Again, Rockstar have introduces some welcome additions to teh game. After a brief hiatus, parachutes make a welcome return, enabling base jumping from buildings and helicopters. And best of all, they are extremely well implemented in the missions as well - so you'll be gliding onto roofs for stealthy entrances, and jumping out of skyscraper windows for dramatic escapes.

There is also a new Cage Fighting club, with a campionship that will seriously test your unarmed combat abilities, and finaly long-awaited 'Replay Missions' feature, enabling you to go back at the end of the game and replay any of the missions, trying to improve your scores.

Not only that, the follow system from L&D is back again. Whitlist helping your Northwood friends in their new business venture, you'll notice that despite there being three of you, the 4-door car restriction of old has gone. Instead, whoever is left behind will grab the nearest suitable mode of transport, and follow you to the destination - it comes with the same caveats in L&D, but it's a great feauture that works tremendously well - tearing into a drugs deal, guns blazing, before fleeing in a pair of their Banshees with angry gang members in hot pursuit is brilliant.

The missions take place mostly in Algonquin which many of you will know is Liberty City's take on Manhattan. Initialy you are presented with a few missions detailing Luis's life before he met Gay Tony, however the game quickly starts to sweep around the main storyline, which is fortunate because Luis is nowhere near as exciting a character as Gay Tony.

The Ballad of Gay Tony has a such huge plethora of weapons that it is hard to cover them all. You will battle on roof tops, in helicopters, on vehicles. Everything you can imagine. The new P90 assault SMG is absolutely brilliant and you can mow down literaly rows of bad guys without even looking. A shotgun with exposive rounds also makes an appearance and you can easily take out vehicles with it if you get close enough, which makes for some interesting strategy confrontations. A new sticky bomb is also key to some great situations as you can attach them to vehicles, run away then trigger them from a distance causing mayhem when you are out of harms way.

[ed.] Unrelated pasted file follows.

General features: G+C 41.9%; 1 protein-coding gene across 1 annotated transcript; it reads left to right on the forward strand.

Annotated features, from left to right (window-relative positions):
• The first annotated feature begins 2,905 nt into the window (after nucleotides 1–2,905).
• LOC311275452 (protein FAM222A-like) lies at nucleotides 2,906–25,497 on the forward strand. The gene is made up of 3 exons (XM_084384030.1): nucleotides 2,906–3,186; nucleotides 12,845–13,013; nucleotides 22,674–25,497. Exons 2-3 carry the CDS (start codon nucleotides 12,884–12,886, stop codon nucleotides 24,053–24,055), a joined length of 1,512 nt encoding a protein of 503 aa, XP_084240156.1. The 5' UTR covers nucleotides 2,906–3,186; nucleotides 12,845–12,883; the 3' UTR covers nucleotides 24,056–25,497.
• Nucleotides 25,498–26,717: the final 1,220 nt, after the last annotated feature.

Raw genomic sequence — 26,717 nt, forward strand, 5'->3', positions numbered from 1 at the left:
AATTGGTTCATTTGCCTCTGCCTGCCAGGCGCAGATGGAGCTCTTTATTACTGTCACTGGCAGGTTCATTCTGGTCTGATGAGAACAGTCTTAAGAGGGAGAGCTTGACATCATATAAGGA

Side quests are offered with 25 Drug Wars additions. All your frends from the past are needing your help in building a drug cartel without money to fund it. The plan is to steal a ton of drugs from various gangs in the city and each of these missions gets progressively more difficult. Multiplayer is catered for with 16 player online options such as Deathmach and Team Deathmach, Free Mode, Race and GTA Race. It's slightly underwhelming set of options but at least you can use the new weapons as well as parachuting and nitrous boosting.

Beyond the jokes, strip slubs, and bits of the ultra-violence, Ballad of Gay Tony finally gives you a reason to keep playing long after you've completed Luis Lopez's 10 hour story. Base jumping, booty calls, club menagment, air hocky, golfing, television shows and multi-vehicle races help extend the life of the city for just that much more.


Both L&D and TBOGT take place during the same time that Niko did his dirty work building up the empire that he and Roman how share. There is no doubt from the storyline of both episodes that this was planned from the beginning and Luis Lopez and Johnny were both build into the universe from the start. There are times where all three stories intersect and it is here where EOLC really comes into its own. There are many 'ohhh yeah' moments as you play through the games and it also giveis a heck of a lot of back story as to what was going on in Niko's world. At the ending of playing TBOGT (which is the second episode and should be played last to get the most benefit, though Rockstar does not stop you skipping straight to it), the entire IV story wraps up and not once does it feel rushed or slapped into place.

You can find walkthrough for Episodes From Liberty City here.

The Ballad of Gay Tony